May Dept. Stores Earnings Rise Amid Cost Savings

May Department Stores Co (MAY), parent of Lord & Taylor (search) and David's Bridal (search) retail chains, on Tuesday posted higher quarterly profit, helped by cost savings and sales of items like handbags and jewelry.

The company, whose shares rose as much as 7 percent in morning trade, also said it had "a good start" in its early fall selling on strong demand for apparel and denim.

But May also noted that overall second-quarter sales did not meet its expectations, and it blamed weaker demand for casual sandals, shorts, seasonal apparel and home furnishings.

St. Louis-based May said it earned $110 million, or 36 cents per share, excluding restructuring costs, in its second quarter ended July 31. This compared with $92 million, or 30 cents per share, a year earlier. Net sales fell 1.5 percent to $2.96 billion from $3.00 billion.

Analysts, on average, had been expecting May to earn 35 cents per share, according to Reuters Estimates.

On a net basis, the retailer earned $101 million, or 33 cents, including restructuring costs of 3 cents a share, compared with a net loss of $110 million, or 39 cents a share, in the year-ago period.

"May's solid earnings performance, despite its soft comps, is an indicator that most retailers will report strong second quarter earnings," Merrill Lynch analyst Stacy Turnof said in a research note.

Several department store retailers, including Federated Department Stores (FD), Kohl's Corp (KSS), and J.C. Penney Co Inc (JCP), still have yet to report earnings.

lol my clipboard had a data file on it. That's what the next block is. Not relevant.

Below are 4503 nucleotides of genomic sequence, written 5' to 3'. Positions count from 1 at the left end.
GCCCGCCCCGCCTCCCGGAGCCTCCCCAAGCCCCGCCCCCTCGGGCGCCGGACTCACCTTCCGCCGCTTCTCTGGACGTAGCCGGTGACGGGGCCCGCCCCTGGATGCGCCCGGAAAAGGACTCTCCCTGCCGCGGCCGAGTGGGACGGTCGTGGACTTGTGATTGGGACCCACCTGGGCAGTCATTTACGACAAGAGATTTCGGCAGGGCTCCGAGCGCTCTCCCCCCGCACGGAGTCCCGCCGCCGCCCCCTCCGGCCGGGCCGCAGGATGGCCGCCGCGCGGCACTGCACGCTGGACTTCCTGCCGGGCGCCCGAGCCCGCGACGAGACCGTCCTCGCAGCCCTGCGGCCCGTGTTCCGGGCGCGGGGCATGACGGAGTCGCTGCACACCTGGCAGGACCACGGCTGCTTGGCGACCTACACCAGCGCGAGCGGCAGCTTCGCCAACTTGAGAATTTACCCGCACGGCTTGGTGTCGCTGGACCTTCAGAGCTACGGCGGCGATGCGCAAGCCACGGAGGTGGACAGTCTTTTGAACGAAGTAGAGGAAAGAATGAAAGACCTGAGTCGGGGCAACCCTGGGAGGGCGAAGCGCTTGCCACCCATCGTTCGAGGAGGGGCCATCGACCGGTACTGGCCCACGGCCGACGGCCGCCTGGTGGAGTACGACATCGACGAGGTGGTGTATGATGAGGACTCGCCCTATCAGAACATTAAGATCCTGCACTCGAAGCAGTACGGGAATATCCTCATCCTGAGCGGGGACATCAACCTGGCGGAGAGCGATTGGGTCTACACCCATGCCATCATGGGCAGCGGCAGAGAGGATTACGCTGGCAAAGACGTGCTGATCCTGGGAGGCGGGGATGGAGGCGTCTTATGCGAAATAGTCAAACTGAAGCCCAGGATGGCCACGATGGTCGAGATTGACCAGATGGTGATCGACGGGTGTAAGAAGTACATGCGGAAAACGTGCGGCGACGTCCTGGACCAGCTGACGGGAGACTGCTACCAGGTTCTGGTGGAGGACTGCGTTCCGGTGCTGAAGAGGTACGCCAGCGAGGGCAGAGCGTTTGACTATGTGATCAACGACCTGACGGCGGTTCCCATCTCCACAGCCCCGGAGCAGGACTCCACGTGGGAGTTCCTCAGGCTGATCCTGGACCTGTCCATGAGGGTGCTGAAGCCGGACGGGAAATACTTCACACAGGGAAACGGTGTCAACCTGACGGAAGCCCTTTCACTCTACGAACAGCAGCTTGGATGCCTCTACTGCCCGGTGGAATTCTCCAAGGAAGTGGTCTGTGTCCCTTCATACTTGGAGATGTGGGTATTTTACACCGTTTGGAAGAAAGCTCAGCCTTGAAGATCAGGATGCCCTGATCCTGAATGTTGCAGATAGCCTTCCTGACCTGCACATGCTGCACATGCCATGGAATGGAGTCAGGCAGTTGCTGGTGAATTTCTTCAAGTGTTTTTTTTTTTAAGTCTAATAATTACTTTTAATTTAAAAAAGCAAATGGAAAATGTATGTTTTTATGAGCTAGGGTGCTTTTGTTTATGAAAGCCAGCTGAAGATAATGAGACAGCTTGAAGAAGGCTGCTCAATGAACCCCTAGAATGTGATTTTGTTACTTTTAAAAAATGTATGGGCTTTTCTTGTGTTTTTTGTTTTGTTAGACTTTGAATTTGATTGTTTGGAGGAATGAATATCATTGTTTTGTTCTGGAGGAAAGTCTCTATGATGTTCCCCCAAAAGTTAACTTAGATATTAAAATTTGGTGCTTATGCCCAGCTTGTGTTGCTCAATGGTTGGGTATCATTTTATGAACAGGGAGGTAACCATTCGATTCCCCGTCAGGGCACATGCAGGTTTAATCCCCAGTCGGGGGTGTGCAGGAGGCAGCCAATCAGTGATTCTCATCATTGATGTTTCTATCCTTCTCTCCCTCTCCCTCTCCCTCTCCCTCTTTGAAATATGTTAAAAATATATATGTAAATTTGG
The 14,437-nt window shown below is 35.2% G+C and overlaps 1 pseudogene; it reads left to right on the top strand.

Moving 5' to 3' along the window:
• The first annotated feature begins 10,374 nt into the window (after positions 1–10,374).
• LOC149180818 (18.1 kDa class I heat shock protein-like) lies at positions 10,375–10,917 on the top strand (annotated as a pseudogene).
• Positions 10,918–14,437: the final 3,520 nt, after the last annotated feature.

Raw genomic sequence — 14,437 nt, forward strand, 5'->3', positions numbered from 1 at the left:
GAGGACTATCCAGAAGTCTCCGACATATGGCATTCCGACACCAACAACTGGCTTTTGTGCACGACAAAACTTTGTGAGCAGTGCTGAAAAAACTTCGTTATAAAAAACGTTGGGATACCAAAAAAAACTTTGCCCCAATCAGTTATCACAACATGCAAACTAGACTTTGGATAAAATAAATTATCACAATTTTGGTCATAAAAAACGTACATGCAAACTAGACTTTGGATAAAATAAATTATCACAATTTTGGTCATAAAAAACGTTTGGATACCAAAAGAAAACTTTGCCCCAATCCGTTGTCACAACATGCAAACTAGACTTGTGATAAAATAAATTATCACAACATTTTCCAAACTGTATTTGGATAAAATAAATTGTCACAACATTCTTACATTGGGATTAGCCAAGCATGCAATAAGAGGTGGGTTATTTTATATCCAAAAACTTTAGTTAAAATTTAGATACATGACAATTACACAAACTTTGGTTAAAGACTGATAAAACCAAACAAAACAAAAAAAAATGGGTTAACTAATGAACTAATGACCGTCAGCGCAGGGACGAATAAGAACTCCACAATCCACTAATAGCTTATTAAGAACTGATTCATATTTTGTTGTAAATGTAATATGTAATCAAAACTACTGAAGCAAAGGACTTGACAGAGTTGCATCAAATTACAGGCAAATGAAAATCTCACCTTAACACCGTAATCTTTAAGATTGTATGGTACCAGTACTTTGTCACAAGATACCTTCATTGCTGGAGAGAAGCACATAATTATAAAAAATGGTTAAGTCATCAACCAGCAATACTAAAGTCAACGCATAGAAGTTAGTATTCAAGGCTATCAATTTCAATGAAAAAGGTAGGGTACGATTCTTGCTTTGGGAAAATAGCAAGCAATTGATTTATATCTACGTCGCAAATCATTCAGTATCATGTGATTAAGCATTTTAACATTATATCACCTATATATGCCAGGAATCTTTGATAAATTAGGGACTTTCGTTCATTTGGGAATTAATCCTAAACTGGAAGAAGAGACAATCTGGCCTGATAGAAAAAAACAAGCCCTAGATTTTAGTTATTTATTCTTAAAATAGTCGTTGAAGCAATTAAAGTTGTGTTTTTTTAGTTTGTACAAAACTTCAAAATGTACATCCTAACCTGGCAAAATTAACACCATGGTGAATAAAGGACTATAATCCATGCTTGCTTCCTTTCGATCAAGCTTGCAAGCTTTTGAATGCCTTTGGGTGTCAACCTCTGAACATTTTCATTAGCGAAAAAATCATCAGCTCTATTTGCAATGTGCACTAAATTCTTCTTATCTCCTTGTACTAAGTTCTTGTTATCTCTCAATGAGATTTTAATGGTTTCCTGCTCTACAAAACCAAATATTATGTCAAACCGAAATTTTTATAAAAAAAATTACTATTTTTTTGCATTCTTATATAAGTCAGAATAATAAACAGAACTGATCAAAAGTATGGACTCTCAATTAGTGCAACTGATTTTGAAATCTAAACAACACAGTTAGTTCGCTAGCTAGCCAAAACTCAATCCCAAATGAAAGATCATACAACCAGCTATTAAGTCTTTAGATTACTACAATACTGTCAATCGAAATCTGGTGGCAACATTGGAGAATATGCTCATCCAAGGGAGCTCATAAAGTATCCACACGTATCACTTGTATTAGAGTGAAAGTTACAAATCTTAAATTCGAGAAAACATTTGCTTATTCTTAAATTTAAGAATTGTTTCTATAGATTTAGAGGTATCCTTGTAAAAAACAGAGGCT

Sales at stores open at least a year, a key gauge in retail known as same-store sales, fell 2.2 percent for the quarter.

Excluding the remaining 15 stores which it previously said it would divest, same-store sales fell 1.6 percent.

"Although sales were generally sluggish in June and July, earnings should be strong, even better than expected, because the strong sell through in May and reduced clearance in June and July should have boosted gross margins strongly, probably higher than most investors were expecting."

The company also said $350 million of the $380 million previously announced restructuring charges have been recorded.

On its conference call, May said its divestiture of the underperforming Lord & Taylor stores is moving more quickly than anticipated, and Chief Financial Officer Thomas Fingleton said fewer s than 10 stores will remain open at year-end.

May's gross margin rate improved in the second quarter, largely due more full-priced selling and and fewer markdowns. Inventories are 6 percent below last year on a same store basis.

Separately, May, along with other parties, agreed to settle charges that they conspired to block another retailer from selling Lenox and Waterford brand tableware. May would not confirm the amount it paid, but New York's attorney general said it was $800,000 of a total $2.9 million settlement.

May closed its acquisition of Marshall Field's in July. It now runs 62 department stores under the Marshall Field's name.

May, which traditionally has not hosted an earnings conference call, said with the acquisition of Marshall Field's "significantly" increasing the size of the company, it was a "natural time to begin this process."

May shares were up 88 cents, or about 3.5 percent, at $25.78 on the New York Stock Exchange (search). It was also the stock's biggest one-day percentage gain in more than 15 months.